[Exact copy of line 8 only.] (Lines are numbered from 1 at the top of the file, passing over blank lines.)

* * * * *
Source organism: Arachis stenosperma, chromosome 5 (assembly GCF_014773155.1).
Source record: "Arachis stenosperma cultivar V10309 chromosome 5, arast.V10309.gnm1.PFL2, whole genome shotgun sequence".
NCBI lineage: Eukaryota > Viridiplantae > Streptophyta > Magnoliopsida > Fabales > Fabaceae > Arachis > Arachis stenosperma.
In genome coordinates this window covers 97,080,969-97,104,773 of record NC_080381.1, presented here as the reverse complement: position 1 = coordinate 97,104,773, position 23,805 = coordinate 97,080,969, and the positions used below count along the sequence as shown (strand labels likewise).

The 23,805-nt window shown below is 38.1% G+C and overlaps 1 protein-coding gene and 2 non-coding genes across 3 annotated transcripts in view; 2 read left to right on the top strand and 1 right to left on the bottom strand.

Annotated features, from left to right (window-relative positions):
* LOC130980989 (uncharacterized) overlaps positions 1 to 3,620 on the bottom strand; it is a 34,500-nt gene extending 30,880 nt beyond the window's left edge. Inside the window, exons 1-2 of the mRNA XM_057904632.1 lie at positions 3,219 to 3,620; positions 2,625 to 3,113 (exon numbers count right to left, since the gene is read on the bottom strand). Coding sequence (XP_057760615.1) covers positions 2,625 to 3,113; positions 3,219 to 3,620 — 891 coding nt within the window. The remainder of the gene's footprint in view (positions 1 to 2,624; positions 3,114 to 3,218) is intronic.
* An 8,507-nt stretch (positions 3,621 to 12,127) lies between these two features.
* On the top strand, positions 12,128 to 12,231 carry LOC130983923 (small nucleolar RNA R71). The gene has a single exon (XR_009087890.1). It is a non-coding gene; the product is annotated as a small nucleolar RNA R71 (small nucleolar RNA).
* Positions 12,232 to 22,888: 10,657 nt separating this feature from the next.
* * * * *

* An 8,507-nt stretch (positions 3,621 to 12,127) lies between these two features.